The Australian Government has announced funding of $168 million for the Coorong, Lower Lakes and Murray Mouth recovery project to manage the ecological values of the lake system through revegetation, salinity reduction, community partnerships and early works. Major achievements include the removal of the Narrung Bund to restore more natural flow between Lakes Alexandrina and Albert, and preparatory work for the full removal of the Goolwa Channel regulators to restore connectivity in the channel also partly funded by the Murray Darling Basin Authority. Large scale revegetation works have also commenced to deliver a healthy and resilient wetland through planting to restore habitat. An additional $10 million in Australian Government funding was also provided for revegetation works under the Bioremediation and Revegetation Project.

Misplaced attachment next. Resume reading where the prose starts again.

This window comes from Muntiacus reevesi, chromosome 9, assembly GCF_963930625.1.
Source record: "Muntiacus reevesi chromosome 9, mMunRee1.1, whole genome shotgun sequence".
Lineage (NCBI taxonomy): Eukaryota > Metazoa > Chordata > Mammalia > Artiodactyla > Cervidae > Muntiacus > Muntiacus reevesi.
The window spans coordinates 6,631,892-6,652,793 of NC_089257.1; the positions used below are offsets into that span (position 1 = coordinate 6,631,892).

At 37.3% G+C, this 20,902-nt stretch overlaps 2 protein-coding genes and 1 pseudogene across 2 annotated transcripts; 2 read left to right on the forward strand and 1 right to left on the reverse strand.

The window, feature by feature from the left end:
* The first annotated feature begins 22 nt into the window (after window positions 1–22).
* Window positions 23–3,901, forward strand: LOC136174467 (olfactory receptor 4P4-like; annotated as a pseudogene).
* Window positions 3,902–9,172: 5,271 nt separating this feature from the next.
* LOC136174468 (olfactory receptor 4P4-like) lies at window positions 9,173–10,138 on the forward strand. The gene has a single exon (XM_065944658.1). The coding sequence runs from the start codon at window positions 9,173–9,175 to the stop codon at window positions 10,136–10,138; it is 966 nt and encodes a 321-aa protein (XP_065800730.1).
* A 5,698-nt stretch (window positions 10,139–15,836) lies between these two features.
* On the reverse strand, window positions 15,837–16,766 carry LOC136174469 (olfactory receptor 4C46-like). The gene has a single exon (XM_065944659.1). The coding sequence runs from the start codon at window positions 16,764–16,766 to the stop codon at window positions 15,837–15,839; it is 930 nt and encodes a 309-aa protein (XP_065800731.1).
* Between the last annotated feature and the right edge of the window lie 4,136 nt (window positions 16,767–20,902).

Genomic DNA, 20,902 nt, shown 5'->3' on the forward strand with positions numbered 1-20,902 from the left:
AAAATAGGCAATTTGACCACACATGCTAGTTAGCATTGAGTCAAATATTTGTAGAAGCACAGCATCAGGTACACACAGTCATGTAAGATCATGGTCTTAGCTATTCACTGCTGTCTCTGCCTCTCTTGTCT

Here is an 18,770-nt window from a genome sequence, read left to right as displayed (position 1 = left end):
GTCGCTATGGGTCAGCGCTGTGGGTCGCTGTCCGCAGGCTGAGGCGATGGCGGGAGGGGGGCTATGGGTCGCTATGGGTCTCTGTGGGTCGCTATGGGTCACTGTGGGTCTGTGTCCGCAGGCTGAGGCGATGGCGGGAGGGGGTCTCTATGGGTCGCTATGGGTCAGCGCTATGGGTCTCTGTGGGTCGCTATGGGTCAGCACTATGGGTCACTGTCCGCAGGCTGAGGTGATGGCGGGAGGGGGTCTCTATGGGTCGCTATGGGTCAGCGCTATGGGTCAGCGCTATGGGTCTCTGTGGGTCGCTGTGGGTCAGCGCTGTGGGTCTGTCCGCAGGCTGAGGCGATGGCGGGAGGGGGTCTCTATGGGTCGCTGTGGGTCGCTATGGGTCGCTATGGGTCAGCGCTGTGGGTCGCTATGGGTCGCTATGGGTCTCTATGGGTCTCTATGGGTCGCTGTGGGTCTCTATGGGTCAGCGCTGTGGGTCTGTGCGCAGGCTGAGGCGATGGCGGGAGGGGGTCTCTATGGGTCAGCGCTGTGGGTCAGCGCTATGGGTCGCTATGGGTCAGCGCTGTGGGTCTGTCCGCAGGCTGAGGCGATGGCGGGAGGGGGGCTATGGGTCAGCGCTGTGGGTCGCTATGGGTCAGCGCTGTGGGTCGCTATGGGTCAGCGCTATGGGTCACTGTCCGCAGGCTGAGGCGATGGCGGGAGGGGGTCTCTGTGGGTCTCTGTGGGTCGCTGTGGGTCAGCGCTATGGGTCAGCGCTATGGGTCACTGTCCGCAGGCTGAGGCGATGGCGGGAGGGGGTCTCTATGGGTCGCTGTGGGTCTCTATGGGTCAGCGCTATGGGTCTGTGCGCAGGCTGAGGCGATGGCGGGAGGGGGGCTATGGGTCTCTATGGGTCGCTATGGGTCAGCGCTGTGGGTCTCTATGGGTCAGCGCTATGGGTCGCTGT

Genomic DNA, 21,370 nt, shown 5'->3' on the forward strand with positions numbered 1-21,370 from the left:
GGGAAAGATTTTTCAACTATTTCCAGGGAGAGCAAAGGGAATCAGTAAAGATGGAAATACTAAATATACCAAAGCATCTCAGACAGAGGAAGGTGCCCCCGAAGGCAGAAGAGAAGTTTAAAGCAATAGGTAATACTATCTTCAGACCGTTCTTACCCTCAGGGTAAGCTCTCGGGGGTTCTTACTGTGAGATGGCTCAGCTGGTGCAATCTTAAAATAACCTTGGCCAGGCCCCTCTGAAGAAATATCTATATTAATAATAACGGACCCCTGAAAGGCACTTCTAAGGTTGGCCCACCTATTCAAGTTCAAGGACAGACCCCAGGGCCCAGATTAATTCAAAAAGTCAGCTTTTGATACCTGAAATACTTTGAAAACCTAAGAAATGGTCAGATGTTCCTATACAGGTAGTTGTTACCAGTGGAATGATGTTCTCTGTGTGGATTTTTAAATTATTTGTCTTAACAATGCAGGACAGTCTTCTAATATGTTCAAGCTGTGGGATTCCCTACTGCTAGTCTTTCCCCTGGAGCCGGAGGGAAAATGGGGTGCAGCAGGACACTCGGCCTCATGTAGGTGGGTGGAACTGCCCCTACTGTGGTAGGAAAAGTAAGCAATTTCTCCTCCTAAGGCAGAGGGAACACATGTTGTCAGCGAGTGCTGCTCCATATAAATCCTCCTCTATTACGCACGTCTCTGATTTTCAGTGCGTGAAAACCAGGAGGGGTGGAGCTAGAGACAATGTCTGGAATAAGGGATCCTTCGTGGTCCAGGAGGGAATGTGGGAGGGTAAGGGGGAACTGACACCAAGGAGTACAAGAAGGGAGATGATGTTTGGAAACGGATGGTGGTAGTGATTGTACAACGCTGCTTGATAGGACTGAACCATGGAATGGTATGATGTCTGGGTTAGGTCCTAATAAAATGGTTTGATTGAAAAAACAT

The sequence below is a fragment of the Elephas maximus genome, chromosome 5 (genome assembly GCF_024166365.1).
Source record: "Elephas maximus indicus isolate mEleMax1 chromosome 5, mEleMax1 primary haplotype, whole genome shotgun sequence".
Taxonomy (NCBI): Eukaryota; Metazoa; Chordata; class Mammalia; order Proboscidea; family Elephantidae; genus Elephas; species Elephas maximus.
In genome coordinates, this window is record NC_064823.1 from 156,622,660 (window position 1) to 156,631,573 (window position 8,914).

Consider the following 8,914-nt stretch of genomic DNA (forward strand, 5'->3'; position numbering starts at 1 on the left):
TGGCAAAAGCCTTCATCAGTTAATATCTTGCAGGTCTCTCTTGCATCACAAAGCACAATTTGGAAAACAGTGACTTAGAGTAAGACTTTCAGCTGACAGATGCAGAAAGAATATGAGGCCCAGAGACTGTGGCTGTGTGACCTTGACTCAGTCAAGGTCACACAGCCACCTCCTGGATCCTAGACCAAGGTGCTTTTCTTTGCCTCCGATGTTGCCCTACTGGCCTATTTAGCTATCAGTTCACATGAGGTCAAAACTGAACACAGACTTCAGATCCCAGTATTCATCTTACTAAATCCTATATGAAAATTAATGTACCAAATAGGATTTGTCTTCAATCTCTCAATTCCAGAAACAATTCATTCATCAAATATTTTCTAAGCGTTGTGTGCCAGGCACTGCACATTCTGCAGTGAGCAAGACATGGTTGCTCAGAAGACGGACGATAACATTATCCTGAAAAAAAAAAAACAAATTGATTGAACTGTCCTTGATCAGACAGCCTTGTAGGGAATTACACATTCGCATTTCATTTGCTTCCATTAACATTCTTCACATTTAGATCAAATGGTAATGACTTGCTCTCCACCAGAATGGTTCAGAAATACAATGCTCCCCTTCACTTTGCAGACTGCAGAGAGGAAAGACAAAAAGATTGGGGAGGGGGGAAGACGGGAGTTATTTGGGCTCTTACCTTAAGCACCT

For more information see:
- Media release – Connectivity to be restored through the Goolwa Channel
- Media release – $118 million for Coorong and Lower Lakes recovery
Acid Sulfate Soils
In 2011 a national guidance document was released on the management of acid sulfate soils in inland aquatic ecosystems, to help people limit disturbance to these soils and mitigate the potentially harmful effects such as water quality decline, fish kills and damage to ecosystems.
Northern Australia Water Futures Assessment
The Northern Australia Water Futures Assessment will provide the science needed to inform the development and protection of northern Australia's water resources, so that development is ecologically, culturally and economically sustainable. A project to assess the likely impacts of development on aquatic ecological assets in northern Australia commenced in early 2011.